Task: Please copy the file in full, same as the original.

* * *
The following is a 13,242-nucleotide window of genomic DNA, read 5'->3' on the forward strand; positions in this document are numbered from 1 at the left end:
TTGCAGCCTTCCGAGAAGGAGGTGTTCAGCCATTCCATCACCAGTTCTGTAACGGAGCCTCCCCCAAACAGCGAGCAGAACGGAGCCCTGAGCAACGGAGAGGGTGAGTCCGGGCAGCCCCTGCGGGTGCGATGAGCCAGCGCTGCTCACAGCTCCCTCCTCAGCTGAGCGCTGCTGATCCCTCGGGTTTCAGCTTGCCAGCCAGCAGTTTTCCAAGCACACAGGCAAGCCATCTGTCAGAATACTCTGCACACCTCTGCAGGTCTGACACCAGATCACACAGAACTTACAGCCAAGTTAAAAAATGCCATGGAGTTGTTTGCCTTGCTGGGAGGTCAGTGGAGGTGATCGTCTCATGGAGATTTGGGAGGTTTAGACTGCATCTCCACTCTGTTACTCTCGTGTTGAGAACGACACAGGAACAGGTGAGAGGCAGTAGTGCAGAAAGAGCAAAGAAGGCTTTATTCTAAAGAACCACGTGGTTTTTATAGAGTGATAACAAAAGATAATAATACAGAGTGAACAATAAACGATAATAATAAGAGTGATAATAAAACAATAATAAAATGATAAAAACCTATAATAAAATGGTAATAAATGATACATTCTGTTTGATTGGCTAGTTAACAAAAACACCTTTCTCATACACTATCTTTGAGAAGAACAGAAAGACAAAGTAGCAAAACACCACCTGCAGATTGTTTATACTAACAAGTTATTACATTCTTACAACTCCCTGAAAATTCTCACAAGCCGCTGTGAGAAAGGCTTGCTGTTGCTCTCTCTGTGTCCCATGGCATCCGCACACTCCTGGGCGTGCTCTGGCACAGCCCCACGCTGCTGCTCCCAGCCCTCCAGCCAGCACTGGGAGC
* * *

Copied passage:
The following is a 13,242-nucleotide window of genomic DNA, read 5'->3' on the forward strand; positions in this document are numbered from 1 at the left end:
TTGCAGCCTTCCGAGAAGGAGGTGTTCAGCCATTCCATCACCAGTTCTGTAACGGAGCCTCCCCCAAACAGCGAGCAGAACGGAGCCCTGAGCAACGGAGAGGGTGAGTCCGGGCAGCCCCTGCGGGTGCGATGAGCCAGCGCTGCTCACAGCTCCCTCCTCAGCTGAGCGCTGCTGATCCCTCGGGTTTCAGCTTGCCAGCCAGCAGTTTTCCAAGCACACAGGCAAGCCATCTGTCAGAATACTCTGCACACCTCTGCAGGTCTGACACCAGATCACACAGAACTTACAGCCAAGTTAAAAAATGCCATGGAGTTGTTTGCCTTGCTGGGAGGTCAGTGGAGGTGATCGTCTCATGGAGATTTGGGAGGTTTAGACTGCATCTCCACTCTGTTACTCTCGTGTTGAGAACGACACAGGAACAGGTGAGAGGCAGTAGTGCAGAAAGAGCAAAGAAGGCTTTATTCTAAAGAACCACGTGGTTTTTATAGAGTGATAACAAAAGATAATAATACAGAGTGAACAATAAACGATAATAATAAGAGTGATAATAAAACAATAATAAAATGATAAAAACCTATAATAAAATGGTAATAAATGATACATTCTGTTTGATTGGCTAGTTAACAAAAACACCTTTCTCATACACTATCTTTGAGAAGAACAGAAAGACAAAGTAGCAAAACACCACCTGCAGATTGTTTATACTAACAAGTTATTACATTCTTACAACTCCCTGAAAATTCTCACAAGCCGCTGTGAGAAAGGCTTGCTGTTGCTCTCTCTGTGTCCCATGGCATCCGCACACTCCTGGGCGTGCTCTGGCACAGCCCCACGCTGCTGCTCCCAGCCCTCCAGCCAGCACTGGGAGC